I was so excited when I started reading Anna and the Swallow Man by Gavriel Savit. I found a book that stood above the typical popular book of the day. To be sure this isn’t your typical “New York Times Best Seller” kind of book. It’s far too unique in how it treats or approaches its subject, and the sheer beauty of his writing style is far above the usual “appeal to the masses” gripping plot line. Having said this Anna and the Swallow Man was a compelling read and as much a page turner as I have ever read.

The foundation of the story is unique to my reading. There is a seven year old girl who speaks seven languages. After her father disappears (this is World War 2 Poland and her father is highly educated) she takes up with a man who speaks five languages as well as “swallow” (the feathered variety). This man is intent on not being discovered by . . . whomever (it’s never really clear) . . . and will not even tell Anna his name. He is never anything more than the Swallow Man. He even goes as far as to take her name from her to help  in the smoke screen they lay around their lives.

The constant threat of discovery adds a constant suspense to the storyline. Death could come by bullet or by starvation. But Swallow Man is good at what he does—survival. In spite of the scenes of war and death Savit writes with a delicacy that surprised and impressed me. For most of the book there was no “slap you in face” kinds of scenes that tear you apart in spite of the many opportunities. Oh, the scenes are tough enough for those with imagination, but there is a sensibility there that impressed me. In a book of war, death, and survival how can you not take notice of lines like:

All she knew was that out there, in a place in the woods near Lublin, there was a beautiful man to whom she wanted to give the taste of bread one final time before he died.


When she saw this, something fell into place inside of Anna. Ever since the onslaught of the Germans had begun, even by the side of Reb Hirschl, she had managed to forget completely that there had ever been such a thing as gladness. But here in front of her was indisputable evidence that the world was not everywhere on fire, and was, in fact, growing kinder in places– the Swallow Man had ventured out to forage not for food, not for gain, not for his benefit or for Anna’s, but only for the surprise and delight of her beautiful Reb Hirschl.

I had such hopes for this book. I touted its merits up until the night I read the final three chapters. I excitedly told my kids all about it on the way to my daughter’s Nutcracker Ballet rehearsal. While there I read the final chapters. On the way home I had nothing to say. The wind was taken from my sail. The romance with the book was over.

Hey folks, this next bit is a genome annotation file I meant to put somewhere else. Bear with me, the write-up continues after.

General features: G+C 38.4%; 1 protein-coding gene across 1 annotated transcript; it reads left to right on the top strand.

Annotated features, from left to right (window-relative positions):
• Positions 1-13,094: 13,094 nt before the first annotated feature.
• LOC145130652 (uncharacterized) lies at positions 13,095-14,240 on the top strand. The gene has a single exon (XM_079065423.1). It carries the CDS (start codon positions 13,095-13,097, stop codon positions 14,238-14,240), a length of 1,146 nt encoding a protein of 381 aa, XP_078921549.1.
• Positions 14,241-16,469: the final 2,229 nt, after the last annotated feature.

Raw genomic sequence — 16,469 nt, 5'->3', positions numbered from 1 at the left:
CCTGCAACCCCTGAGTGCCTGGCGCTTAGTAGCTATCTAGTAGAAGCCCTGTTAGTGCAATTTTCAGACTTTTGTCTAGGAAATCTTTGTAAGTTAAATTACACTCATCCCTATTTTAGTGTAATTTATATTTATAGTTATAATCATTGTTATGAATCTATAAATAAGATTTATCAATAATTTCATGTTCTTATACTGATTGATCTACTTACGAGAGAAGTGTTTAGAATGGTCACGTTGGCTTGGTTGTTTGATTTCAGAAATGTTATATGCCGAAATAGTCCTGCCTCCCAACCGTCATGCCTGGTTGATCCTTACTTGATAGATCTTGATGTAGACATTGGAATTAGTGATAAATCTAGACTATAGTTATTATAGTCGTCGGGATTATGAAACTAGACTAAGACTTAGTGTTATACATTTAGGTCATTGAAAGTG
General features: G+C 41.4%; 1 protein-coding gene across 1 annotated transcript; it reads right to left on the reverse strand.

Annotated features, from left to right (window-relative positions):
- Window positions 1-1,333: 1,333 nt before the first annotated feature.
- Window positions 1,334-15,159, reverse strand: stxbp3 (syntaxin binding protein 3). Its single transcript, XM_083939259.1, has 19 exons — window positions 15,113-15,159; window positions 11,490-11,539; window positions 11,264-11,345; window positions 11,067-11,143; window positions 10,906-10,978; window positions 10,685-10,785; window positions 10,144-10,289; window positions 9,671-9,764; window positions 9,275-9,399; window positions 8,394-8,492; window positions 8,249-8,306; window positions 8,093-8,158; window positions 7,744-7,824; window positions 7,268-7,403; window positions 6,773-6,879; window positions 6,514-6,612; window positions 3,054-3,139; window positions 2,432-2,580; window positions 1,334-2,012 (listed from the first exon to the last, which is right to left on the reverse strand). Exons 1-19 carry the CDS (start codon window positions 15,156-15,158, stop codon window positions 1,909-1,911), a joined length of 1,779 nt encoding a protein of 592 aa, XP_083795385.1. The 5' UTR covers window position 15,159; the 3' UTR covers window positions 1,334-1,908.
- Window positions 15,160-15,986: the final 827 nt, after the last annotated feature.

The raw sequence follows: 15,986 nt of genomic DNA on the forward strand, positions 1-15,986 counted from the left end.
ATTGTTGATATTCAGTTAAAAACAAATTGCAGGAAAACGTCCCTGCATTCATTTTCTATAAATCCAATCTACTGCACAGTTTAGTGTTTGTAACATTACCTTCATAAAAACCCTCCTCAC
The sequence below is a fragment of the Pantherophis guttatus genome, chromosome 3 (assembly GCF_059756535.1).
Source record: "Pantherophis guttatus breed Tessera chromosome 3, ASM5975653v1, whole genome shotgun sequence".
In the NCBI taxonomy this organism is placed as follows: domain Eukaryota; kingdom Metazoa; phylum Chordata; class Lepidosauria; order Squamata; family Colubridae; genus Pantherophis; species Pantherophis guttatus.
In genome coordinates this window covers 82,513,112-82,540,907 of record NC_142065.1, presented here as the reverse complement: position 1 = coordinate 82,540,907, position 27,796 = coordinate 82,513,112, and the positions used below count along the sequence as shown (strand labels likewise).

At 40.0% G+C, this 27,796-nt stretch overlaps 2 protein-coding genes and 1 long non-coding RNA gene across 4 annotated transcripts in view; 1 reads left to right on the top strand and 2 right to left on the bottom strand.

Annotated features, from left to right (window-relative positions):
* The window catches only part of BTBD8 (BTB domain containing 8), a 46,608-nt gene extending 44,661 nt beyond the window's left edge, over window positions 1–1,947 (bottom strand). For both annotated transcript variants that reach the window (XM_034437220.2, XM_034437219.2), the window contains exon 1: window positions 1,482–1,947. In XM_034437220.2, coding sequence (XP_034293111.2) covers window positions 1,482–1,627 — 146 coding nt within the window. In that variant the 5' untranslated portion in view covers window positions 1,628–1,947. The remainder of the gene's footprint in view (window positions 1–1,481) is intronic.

As you can surmise the ending is not a happy one. That fact has nothing to do with my disaffection with the book. I’ve read and appreciated books like Of Mice and Men, Lord of the Flies, 1984, Hamlet, and so many others that don’t leave a person smiling. So what is different about Anna and the Swallow Man? I think it’s that he left the ugly things for the very end after giving me such hope. At the end the book clearly falls into a “loss of innocence” story. That, by itself, is fine. It’s been done successfully so many times before and will be again. In this book it struck me as being done wrong.

After such beautiful writing three things happen at the end that hit me like a sucker punch in the kidney. I’m not sure if I felt purposefully betrayed by the author or if he just couldn’t think of anything better than slapping me in the face and then saying, “I see by the shock on your face that I have written a good book.” I never mistake “shock” for “moving and meaningful.” I don’t mind that the ugly things happened in the book; it’s just that they sit at the end like a heart attack at the end of your birthday party. The balance is all wrong.

I thought I was reading a contemporary book that was above so many others that are touted today as “best sellers” but in the end Savit brought this book down to the level of most others. I know that endings are difficult to get right. Savit missed it.